Cost is, as any football fan knows, are not a barometer of value (Angel Di Maria cost Manchester United £60 million and stank out Old Trafford for a year, Scholes, Butt, Giggs, Beckham and the Chuckle Brothers cost nothing, only the former appeared in the balance sheet).
Furthermore, the balance sheet is based on past costs, so ignores the wealth likely to arrive in future years from enhanced broadcasting and commercial deals, and fan loyalty, which brings in money year in year out to the club.
A closer look at the balance sheet shows that as well as the face value of Ashley’s equity investment, he is also owed £129 million in loans at 30 June 2016.
Ashley lent the club a further £15 million in December 2016 via one of his many tentacles, taking the total sum lent to £144 million.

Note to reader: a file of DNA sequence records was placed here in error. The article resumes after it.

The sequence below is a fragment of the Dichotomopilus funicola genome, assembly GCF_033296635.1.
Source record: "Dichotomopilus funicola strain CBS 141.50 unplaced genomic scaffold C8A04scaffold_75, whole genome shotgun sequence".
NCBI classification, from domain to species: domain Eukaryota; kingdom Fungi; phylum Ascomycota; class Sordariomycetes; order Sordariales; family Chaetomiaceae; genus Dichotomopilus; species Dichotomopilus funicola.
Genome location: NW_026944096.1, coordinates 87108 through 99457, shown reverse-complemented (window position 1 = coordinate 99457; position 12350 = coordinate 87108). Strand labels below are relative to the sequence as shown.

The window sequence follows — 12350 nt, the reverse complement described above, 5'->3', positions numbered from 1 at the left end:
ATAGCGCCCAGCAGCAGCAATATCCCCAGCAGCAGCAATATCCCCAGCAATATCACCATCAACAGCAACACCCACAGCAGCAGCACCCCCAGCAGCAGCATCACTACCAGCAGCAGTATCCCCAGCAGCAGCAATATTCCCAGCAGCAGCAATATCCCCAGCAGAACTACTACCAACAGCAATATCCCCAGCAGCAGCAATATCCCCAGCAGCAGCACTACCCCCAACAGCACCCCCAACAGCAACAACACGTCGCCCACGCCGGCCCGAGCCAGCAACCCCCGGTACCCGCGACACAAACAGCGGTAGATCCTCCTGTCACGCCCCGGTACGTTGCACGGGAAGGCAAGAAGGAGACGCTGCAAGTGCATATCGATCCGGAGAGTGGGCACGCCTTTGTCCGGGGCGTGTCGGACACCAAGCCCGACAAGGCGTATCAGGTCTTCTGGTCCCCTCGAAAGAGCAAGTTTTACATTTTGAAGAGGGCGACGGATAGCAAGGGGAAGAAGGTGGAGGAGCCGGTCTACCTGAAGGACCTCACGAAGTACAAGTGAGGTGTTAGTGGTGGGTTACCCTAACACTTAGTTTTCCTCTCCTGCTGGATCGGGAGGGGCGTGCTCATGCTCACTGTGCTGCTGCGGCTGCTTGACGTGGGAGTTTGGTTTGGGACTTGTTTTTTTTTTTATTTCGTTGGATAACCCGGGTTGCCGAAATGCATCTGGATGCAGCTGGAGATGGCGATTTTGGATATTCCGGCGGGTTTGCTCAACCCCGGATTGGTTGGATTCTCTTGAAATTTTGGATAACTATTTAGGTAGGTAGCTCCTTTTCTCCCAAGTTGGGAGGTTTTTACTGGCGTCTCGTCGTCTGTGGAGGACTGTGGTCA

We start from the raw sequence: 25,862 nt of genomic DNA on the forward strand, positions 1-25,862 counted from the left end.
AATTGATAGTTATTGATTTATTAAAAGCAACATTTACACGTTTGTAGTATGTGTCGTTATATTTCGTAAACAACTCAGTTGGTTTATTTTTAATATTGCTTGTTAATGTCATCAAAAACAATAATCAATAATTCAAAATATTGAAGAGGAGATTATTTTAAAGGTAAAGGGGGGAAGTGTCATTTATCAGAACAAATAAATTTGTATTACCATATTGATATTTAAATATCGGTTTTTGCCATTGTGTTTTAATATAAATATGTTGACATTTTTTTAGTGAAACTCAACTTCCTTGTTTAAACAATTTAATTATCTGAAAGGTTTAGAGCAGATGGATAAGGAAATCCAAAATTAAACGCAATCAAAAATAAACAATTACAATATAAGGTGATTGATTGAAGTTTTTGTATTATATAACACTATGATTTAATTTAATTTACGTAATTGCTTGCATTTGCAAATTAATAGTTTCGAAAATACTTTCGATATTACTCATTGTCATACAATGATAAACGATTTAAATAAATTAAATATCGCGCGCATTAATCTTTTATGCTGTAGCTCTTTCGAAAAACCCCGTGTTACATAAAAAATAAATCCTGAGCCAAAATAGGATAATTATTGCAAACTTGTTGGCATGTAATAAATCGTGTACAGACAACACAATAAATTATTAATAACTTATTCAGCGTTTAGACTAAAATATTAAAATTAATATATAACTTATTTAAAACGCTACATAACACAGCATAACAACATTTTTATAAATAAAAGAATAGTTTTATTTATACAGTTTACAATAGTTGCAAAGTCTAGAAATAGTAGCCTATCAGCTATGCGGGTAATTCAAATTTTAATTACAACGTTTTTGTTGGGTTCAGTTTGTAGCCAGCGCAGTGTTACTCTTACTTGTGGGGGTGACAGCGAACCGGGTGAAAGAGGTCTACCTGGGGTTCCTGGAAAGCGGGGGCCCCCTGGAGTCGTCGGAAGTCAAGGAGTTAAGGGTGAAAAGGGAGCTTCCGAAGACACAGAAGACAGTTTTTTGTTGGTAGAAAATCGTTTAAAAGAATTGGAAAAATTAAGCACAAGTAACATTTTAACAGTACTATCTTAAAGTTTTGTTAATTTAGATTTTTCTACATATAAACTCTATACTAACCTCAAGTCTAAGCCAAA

If Ashley is going to get his money back, then he would need £134 million for the shares, and his loan of £144 million repaid too, a total of £278 million.
But for the reasons listed above, this is a case of getting his money back rather than any meaningful value of the club.
Method 2: Comparable valuation methods
If you are buying a house, one way to work out how much to pay is to look at recent prices for other houses in the same street, and use that as a starting point.
If the houses are different sizes, then a metric such as cost per square foot of house space, and use that to produce an initial figure.
Football clubs are different in terms of fanbase, commercial partners and so on, but could be compared in terms of income, profitability and so on.
The most recent Premier League deals have been in respect of Southampton, where an 80% share was sold for £210 million in August 2017, valuing the whole club at £262 million. Everton were sold to Farhad Moshiri in 2016, and he paid £87.5 million for a 49.9% share, valuing the club at £175 million.
The premium in respect of Southampton may seem surprising, but the club has a relatively new stadium, compared to Everton’s charismatic Goodison Park, which is in need of replacement. Everton also owed lenders over £57 million, compared to the Saints debts of £31 million.